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Fixing an Achromat

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#1 Jeff B

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Posted 05 April 2020 - 12:24 PM

I've written about doing this sort of thing before but here is another example of what turned out to be an easy fix for my Istar 8" f9 achromat.  The build and some of the DPAC results are documented here:


https://www.cloudyni...uild/?hl= istar


During a build I align the focuser with the center of the lens using Glatter (RIP sir) laser.  I do this by leaving the screws holding the tail piece to the tube snug and then tapping on the tail piece's flange to move the laser dot to the center of the objective (see photo), then, carefully tightening the screws down to lock in place the position of the tail piece.  I then use a Cheshire eyepiece to line up the dots that come from the rear surfaces of the objective elements using the objective's push/pull collimation screw sets.  Everything with this build went quickly and turned out well.  The scope was now "collimated".   


Or so I thought.


In DPAC however, I saw "clocking", a small rotation of the grating lines as I would rack between inside and outside of focus.  This suggested astigmatism, which, unfortunately, was confirmed when I took the beast outside for a live star test one night.  Looking at Aberrator and the images of astigmatism at Vlad's site Telescope Optics.net, I estimated it to be ~1/3 wave at full aperture, decreasing to a still very visible 1/5 wave-ish at 7" aperture.  




But I have run into this before with many other achromats, particularly, the Synta sourced jobbies like the standard 6" F8's.  So I've gotten clever in dealing with mild to moderate amounts of astigmatism in achromats.


Specifically, since astigmatism is by far the dominant off axis aberration in achromats (which are coma free), I've learned I can typically dial it out using the objective's collimation screw sets.  I do this outdoors at high power with a 100 micron artificial star placed ~65 yards away from the scope (I have since learned to place a high quality barlow lens over the star's 1.25" nosepiece, which makes the star even smaller).  I then tweak the collimation screw sets and watch what happens to the astigmatism.  I've gotten to the point now where, depending on the orientation of the astigmatism and how it rotates through focus, I can pick out which collimation screw set (s) to start with.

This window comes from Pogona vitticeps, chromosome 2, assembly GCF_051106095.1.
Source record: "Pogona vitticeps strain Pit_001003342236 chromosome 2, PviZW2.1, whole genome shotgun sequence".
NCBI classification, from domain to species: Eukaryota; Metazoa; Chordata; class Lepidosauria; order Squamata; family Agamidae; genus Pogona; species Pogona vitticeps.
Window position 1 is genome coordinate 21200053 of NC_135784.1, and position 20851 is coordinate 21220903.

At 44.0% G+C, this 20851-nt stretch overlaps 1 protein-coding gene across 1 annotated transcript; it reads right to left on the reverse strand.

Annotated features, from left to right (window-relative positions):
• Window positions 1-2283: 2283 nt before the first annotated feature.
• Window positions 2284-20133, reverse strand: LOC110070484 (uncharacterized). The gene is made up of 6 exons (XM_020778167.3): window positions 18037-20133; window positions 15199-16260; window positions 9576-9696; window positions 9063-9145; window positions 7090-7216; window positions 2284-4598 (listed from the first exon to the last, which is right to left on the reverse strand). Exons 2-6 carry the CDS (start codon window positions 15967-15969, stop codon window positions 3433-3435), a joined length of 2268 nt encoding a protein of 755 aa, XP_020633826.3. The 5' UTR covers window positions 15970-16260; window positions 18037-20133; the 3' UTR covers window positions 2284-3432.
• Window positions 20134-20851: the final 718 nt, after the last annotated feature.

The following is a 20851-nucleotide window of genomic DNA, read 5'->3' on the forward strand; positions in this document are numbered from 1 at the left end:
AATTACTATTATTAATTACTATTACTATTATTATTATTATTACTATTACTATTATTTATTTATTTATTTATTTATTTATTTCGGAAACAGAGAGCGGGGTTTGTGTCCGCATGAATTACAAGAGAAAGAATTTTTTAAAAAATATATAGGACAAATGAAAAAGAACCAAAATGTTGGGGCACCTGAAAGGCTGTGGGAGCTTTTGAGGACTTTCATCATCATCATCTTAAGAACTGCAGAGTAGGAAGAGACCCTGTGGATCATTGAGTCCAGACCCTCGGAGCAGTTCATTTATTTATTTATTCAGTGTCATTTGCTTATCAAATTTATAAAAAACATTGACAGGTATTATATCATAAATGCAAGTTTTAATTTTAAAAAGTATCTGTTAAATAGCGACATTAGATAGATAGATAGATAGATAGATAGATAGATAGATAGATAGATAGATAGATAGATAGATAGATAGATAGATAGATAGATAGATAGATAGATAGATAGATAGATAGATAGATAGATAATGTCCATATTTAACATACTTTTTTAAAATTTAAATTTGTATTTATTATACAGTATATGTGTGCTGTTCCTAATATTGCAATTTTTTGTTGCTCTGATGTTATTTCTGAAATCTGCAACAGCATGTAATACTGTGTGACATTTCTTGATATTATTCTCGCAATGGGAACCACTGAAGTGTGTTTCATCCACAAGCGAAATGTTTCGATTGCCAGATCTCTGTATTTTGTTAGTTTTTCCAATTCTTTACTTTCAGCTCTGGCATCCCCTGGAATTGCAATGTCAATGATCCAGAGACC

Sure enough, within about 10 minutes, at ~230x, I had dialed it out.  Subsequent live star testing a couple of nights ago confirmed it and the moon was now very, very sharp at the 7" aperture (but of course with a shade of purple as it is, after all, an achromat).   Popping it back into DPAC, confirmed, no clocking of the grating lines through focus (however, now with the Cheshire eyepiece, I see two, rather than one, reflection dots).  This is further proof to me of how effective using both DPAC and star testing can be, especially to diagnose and fix problems. 


So, even though the traditional tools available to me said the the scope was initially "collimated", it was not.  In fact, the axis of best optical correction (least astigmatism in this case) was slightly off the axis indicated by the Cheshire eyepiece.   However, some may, quite correctly,  say what I was actually doing was, via the collimation screws, adding astigmatism of the opposite sign and orientation, cancelling out what was there "on axis".


So any of you achromat owners out there stuck with a scope that shows mild to moderate astigmatism, don't despair, you may have recourse available to you if your scope has objective collimation screws up front...and a clear night....or an artificial star of some kind.  



Attached Thumbnails

  • Laser A.jpg

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#2 Sol Robbins

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Posted 05 April 2020 - 07:47 PM

Interesting. Thanks for this info.

#3 stevew


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Posted 05 April 2020 - 10:45 PM

Jeff, can you show us what clocking looks like...

#4 oldmanastro


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Posted 06 April 2020 - 08:54 AM

On smaller long focal length refractors I have used the Cheshire always with success in getting the correct collimation. On larger apertures, even though the Cheshire says its collimated, small adjustments have been needed at the eyepiece while observing a star. Your adjustment may have corrected a tilt in the lens cell that was there from the beginning but so small that it is not noticeable until you do the star test. I had a telescope with an astigmatism problem that was traced back to the lens cell.  Thank you for your this information.

#5 Jeff B

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Posted 06 April 2020 - 10:14 AM

Jeff, can you show us what clocking looks like...

Sure, here are inside/outside of focus DPAC images through the Istar stopped to 7" aperture with the Chromacor U I in the light path.  You see the "clocking" of the lines as a clockwise rotation of the outside of focus lines relative those inside of focus.  Place the cursor over each image to read their titles.



Attached Thumbnails

  • 8 Istar, Green, 7 Stop, UI, Inside.jpg
  • 8 Istar, Green, 7 Stop, UI, Outside.jpg

Edited by Jeff B, 06 April 2020 - 10:15 AM.

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